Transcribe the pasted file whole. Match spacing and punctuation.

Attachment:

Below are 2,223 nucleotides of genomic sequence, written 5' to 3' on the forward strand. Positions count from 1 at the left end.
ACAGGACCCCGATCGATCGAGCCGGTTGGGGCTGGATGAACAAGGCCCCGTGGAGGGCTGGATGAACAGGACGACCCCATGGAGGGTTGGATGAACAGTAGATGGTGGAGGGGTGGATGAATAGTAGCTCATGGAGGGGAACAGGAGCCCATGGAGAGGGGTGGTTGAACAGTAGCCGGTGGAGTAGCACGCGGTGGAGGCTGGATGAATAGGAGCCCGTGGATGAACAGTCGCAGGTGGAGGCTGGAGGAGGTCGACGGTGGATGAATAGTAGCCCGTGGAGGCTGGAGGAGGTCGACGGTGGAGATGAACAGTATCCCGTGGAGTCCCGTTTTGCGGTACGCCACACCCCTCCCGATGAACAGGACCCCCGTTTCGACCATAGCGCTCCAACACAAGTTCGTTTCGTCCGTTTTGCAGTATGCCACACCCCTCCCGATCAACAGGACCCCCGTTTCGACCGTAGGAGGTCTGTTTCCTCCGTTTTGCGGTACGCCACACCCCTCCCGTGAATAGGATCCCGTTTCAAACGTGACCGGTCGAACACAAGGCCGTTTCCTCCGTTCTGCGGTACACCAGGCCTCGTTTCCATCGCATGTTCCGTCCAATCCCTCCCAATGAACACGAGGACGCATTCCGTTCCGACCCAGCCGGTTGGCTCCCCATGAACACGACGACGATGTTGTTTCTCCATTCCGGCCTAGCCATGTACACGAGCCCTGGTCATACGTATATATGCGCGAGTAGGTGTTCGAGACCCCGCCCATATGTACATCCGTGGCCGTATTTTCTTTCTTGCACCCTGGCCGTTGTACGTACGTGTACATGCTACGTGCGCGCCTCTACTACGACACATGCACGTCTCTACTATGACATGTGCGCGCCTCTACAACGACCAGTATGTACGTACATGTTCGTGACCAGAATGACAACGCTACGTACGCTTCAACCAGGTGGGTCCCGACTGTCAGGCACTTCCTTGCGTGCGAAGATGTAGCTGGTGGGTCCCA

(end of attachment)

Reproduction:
Below are 2,223 nucleotides of genomic sequence, written 5' to 3' on the forward strand. Positions count from 1 at the left end.
ACAGGACCCCGATCGATCGAGCCGGTTGGGGCTGGATGAACAAGGCCCCGTGGAGGGCTGGATGAACAGGACGACCCCATGGAGGGTTGGATGAACAGTAGATGGTGGAGGGGTGGATGAATAGTAGCTCATGGAGGGGAACAGGAGCCCATGGAGAGGGGTGGTTGAACAGTAGCCGGTGGAGTAGCACGCGGTGGAGGCTGGATGAATAGGAGCCCGTGGATGAACAGTCGCAGGTGGAGGCTGGAGGAGGTCGACGGTGGATGAATAGTAGCCCGTGGAGGCTGGAGGAGGTCGACGGTGGAGATGAACAGTATCCCGTGGAGTCCCGTTTTGCGGTACGCCACACCCCTCCCGATGAACAGGACCCCCGTTTCGACCATAGCGCTCCAACACAAGTTCGTTTCGTCCGTTTTGCAGTATGCCACACCCCTCCCGATCAACAGGACCCCCGTTTCGACCGTAGGAGGTCTGTTTCCTCCGTTTTGCGGTACGCCACACCCCTCCCGTGAATAGGATCCCGTTTCAAACGTGACCGGTCGAACACAAGGCCGTTTCCTCCGTTCTGCGGTACACCAGGCCTCGTTTCCATCGCATGTTCCGTCCAATCCCTCCCAATGAACACGAGGACGCATTCCGTTCCGACCCAGCCGGTTGGCTCCCCATGAACACGACGACGATGTTGTTTCTCCATTCCGGCCTAGCCATGTACACGAGCCCTGGTCATACGTATATATGCGCGAGTAGGTGTTCGAGACCCCGCCCATATGTACATCCGTGGCCGTATTTTCTTTCTTGCACCCTGGCCGTTGTACGTACGTGTACATGCTACGTGCGCGCCTCTACTACGACACATGCACGTCTCTACTATGACATGTGCGCGCCTCTACAACGACCAGTATGTACGTACATGTTCGTGACCAGAATGACAACGCTACGTACGCTTCAACCAGGTGGGTCCCGACTGTCAGGCACTTCCTTGCGTGCGAAGATGTAGCTGGTGGGTCCCA